Purpose of this blog

Dmitry Yudo aka Overlord, jack of all trades
David Lister aka Listy, Freelancer and Volunteer

Sunday, December 16, 2018

The Real Little Nellie

These last few weeks I've been putting the finishing touches to my next book. This includes editing out stuff that just doesn't fit. Rather than bin it completely I decided to stick it up here for a weekend article.

At the bottom of this article is also a competition to get your name in print and help me out with the book.

The following was taken from a section about light tanks and Project Prodigal.

As an unrelated but interesting note, there was another paper talking about utilising the airspace immediately above the ground, although not part of Project Prodigal it bears mentioning, mainly because it may have been the seed that started the Director of Royal Armoured Corp (DRAC) thinking of Project Prodigal. On the 4th of April 1952, some six to eight months before DRAC ordered work started on the small heavily armoured tank, a paper was forwarded to DRAC. It talked of a cheap armoured helicopter that could be used to attack enemy forces, and most critically, as it was able to attack from above it would bypass a tank’s heaviest armour. A helicopter performing the attack role was not something that had not previously been envisioned.

Bell OH-13 most famous for its medivac role in Korea. However one pilot did, if I remember right strap a pair of .30 cal MG's to his craft and fire them by pulling on a cable.
The paper also talked about using technology in a new way, for the most curious thing about this helicopter was it did not have a piston engine. Instead of an engine to power its rotors, the tip of each rotor held either a ram or pulse jet. Which would turn the rotors like a giant Catherine wheel. These were fed from self-sealing, jettisonable fuel tanks carried on the outside of the fuselage. The pipework for these ran through the rotor hub and along each blade. As the tanks were droppable and self-sealing if one was hit by small arms it could just be dumped. The reason for using this form of propulsion was because it allowed removal of the engine, which freed up a large amount of weight and made the helicopter vastly more compact. This compactness allowed the helicopter to be armoured, another novel feature in rotary aircraft design. At this time the British army had selected the Westland Scout for liaison and reconnaissance roles, and this armoured helicopter should be seen in comparison to such a vehicle.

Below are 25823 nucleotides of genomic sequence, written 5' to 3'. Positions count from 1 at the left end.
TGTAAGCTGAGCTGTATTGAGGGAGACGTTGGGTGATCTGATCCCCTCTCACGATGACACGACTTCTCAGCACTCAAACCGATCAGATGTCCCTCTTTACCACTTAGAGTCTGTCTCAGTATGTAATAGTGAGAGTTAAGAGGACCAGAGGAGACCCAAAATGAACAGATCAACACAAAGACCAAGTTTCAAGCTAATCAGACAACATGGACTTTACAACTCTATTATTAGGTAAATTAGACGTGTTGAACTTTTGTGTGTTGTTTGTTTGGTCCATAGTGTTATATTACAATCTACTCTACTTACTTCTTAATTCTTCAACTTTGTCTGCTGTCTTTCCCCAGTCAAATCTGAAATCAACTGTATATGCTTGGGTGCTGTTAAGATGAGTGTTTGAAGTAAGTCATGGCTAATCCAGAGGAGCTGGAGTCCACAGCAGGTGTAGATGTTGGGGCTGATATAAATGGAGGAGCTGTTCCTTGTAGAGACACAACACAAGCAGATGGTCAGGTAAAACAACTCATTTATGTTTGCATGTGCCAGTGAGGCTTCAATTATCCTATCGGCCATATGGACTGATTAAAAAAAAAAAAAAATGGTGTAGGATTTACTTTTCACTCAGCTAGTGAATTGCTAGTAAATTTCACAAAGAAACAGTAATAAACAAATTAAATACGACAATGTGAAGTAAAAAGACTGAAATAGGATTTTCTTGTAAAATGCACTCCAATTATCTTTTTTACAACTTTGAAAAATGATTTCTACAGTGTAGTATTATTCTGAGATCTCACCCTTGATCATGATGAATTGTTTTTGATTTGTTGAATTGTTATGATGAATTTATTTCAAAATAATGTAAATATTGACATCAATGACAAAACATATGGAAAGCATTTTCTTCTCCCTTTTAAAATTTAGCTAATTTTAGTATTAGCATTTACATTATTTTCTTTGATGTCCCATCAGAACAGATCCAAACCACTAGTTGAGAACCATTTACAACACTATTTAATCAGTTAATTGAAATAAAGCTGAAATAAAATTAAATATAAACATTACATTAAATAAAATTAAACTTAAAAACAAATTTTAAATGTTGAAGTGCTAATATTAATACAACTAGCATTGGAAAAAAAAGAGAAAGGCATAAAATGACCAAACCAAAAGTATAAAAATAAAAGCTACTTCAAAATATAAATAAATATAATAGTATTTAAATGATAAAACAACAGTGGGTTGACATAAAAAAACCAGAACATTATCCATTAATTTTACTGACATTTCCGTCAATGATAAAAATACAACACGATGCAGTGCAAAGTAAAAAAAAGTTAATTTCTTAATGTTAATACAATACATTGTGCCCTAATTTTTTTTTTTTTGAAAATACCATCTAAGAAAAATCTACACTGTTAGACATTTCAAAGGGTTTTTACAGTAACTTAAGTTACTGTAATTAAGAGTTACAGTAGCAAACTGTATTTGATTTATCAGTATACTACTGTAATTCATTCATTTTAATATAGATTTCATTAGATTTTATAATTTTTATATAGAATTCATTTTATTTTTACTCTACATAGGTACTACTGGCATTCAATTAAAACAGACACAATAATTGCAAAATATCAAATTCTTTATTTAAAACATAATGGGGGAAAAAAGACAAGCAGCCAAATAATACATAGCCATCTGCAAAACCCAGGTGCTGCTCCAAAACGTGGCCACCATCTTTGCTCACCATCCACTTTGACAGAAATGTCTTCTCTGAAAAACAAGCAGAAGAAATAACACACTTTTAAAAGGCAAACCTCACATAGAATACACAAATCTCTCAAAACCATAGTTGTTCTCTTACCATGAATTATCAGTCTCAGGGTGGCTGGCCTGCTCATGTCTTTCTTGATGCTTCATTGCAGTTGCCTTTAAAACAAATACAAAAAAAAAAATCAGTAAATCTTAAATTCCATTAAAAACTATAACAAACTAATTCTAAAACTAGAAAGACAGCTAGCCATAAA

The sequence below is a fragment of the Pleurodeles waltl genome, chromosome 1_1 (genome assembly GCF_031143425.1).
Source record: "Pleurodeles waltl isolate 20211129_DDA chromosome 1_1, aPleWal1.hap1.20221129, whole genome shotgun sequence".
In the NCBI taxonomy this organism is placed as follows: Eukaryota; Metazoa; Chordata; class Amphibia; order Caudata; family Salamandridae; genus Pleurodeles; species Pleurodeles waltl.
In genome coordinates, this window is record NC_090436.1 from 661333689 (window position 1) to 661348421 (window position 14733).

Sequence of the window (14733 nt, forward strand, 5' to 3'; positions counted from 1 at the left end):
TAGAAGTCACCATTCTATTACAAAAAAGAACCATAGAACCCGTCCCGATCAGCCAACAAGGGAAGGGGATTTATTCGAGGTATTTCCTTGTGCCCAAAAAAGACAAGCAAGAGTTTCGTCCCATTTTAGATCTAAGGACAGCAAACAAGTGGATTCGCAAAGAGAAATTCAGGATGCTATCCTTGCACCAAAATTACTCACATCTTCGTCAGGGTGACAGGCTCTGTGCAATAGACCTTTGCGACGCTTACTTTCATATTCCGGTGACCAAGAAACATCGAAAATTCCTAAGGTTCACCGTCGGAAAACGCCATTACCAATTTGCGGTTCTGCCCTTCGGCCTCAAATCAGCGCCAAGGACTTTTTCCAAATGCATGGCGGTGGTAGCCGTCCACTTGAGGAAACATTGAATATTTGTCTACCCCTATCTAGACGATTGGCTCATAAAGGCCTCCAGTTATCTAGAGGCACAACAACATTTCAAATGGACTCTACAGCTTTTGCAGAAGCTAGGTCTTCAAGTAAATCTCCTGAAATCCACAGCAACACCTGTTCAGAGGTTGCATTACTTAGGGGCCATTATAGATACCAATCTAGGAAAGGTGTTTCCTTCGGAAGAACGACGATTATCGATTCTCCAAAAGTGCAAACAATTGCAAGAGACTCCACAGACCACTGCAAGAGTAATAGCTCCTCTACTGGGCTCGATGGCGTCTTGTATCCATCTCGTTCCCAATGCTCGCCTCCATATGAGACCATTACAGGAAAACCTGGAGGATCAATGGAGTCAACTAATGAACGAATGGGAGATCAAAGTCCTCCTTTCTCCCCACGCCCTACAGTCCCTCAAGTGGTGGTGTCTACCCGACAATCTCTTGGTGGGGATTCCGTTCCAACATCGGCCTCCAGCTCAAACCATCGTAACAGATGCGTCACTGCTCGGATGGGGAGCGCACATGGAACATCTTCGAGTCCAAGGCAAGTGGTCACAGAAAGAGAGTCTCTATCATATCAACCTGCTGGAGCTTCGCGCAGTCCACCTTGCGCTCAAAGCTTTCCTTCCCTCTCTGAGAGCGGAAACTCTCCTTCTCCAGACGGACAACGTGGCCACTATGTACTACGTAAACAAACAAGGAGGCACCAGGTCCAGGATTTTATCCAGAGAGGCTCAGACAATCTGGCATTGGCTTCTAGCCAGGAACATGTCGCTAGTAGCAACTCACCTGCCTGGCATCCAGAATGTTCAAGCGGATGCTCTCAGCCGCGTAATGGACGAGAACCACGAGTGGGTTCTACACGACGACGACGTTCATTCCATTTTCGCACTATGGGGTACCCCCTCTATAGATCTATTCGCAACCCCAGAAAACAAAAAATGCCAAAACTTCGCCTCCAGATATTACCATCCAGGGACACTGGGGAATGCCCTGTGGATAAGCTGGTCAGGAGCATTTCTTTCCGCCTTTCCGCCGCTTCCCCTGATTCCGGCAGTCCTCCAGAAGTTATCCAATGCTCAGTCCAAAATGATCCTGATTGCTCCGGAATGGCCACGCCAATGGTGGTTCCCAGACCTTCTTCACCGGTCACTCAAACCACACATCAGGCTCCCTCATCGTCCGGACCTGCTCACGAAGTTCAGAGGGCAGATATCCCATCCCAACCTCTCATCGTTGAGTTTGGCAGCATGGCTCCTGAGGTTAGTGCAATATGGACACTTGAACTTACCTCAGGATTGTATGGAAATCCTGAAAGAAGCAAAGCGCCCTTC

Westland scout armed with ATGM's in 1978.
The armour protection on the helicopter was, the paper suggested, to be proof against all small arms from horizontal all the way down to the vertical, and it was desirable to be proof against .50 cal heavy machine gun fire from horizontal down to about 45 degrees. From calculating the weight, the author of the paper suggested two possible schemes for the armour layout. 11mm protection everywhere, or 23mm on the front through the required 45 degrees and 8mm elsewhere. The armoured box for the pilot would, of course, cut down vision, something a pilot would need for flying, so the paper suggested a folding upper portion of the armour, that would allow the pilot to fly unbuttoned. Then as he approached the point to launch his attack he could close up. To close up it was suggested a mechanical takeoff, powered by the rotator hub's movement could be provided. The rotors were not armoured but would need to be designed to retain structural integrity if hit. Even the rotor hub was to be armoured and would contain fuel valves that would cut the supply of fuel if it exceeded a certain amount of flow, which would indicate that the fuel line had been hit.